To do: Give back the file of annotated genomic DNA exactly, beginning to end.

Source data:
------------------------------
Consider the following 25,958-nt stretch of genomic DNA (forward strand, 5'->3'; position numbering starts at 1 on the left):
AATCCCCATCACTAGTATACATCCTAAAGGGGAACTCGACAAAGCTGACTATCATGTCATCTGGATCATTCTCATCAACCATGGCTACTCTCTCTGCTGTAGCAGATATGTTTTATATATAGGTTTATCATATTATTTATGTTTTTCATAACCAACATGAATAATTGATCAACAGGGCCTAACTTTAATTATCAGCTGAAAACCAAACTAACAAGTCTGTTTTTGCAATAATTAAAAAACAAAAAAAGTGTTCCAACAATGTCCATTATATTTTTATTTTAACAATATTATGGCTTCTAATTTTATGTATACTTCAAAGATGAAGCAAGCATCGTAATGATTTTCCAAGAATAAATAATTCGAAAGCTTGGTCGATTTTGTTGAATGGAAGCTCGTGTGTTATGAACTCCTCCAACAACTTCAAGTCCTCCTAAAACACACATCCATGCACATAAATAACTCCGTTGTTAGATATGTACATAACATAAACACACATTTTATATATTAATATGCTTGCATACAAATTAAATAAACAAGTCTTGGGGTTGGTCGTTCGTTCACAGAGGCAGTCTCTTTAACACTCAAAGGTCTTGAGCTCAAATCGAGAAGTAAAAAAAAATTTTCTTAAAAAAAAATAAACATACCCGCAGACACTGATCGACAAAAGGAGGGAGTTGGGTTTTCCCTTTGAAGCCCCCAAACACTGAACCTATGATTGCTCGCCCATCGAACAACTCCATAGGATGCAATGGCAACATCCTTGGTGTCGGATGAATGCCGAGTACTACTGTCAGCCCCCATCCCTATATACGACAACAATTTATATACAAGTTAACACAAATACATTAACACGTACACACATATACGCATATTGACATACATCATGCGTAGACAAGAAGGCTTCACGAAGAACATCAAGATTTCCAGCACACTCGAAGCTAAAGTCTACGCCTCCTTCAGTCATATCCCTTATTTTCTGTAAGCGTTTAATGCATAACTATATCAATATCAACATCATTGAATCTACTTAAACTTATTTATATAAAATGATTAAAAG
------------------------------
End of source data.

Consider the following 25,958-nt stretch of genomic DNA (forward strand, 5'->3'; position numbering starts at 1 on the left):
AATCCCCATCACTAGTATACATCCTAAAGGGGAACTCGACAAAGCTGACTATCATGTCATCTGGATCATTCTCATCAACCATGGCTACTCTCTCTGCTGTAGCAGATATGTTTTATATATAGGTTTATCATATTATTTATGTTTTTCATAACCAACATGAATAATTGATCAACAGGGCCTAACTTTAATTATCAGCTGAAAACCAAACTAACAAGTCTGTTTTTGCAATAATTAAAAAACAAAAAAAGTGTTCCAACAATGTCCATTATATTTTTATTTTAACAATATTATGGCTTCTAATTTTATGTATACTTCAAAGATGAAGCAAGCATCGTAATGATTTTCCAAGAATAAATAATTCGAAAGCTTGGTCGATTTTGTTGAATGGAAGCTCGTGTGTTATGAACTCCTCCAACAACTTCAAGTCCTCCTAAAACACACATCCATGCACATAAATAACTCCGTTGTTAGATATGTACATAACATAAACACACATTTTATATATTAATATGCTTGCATACAAATTAAATAAACAAGTCTTGGGGTTGGTCGTTCGTTCACAGAGGCAGTCTCTTTAACACTCAAAGGTCTTGAGCTCAAATCGAGAAGTAAAAAAAAATTTTCTTAAAAAAAAATAAACATACCCGCAGACACTGATCGACAAAAGGAGGGAGTTGGGTTTTCCCTTTGAAGCCCCCAAACACTGAACCTATGATTGCTCGCCCATCGAACAACTCCATAGGATGCAATGGCAACATCCTTGGTGTCGGATGAATGCCGAGTACTACTGTCAGCCCCCATCCCTATATACGACAACAATTTATATACAAGTTAACACAAATACATTAACACGTACACACATATACGCATATTGACATACATCATGCGTAGACAAGAAGGCTTCACGAAGAACATCAAGATTTCCAGCACACTCGAAGCTAAAGTCTACGCCTCCTTCAGTCATATCCCTTATTTTCTGTAAGCGTTTAATGCATAACTATATCAATATCAACATCATTGAATCTACTTAAACTTATTTATATAAAATGATTAAAAG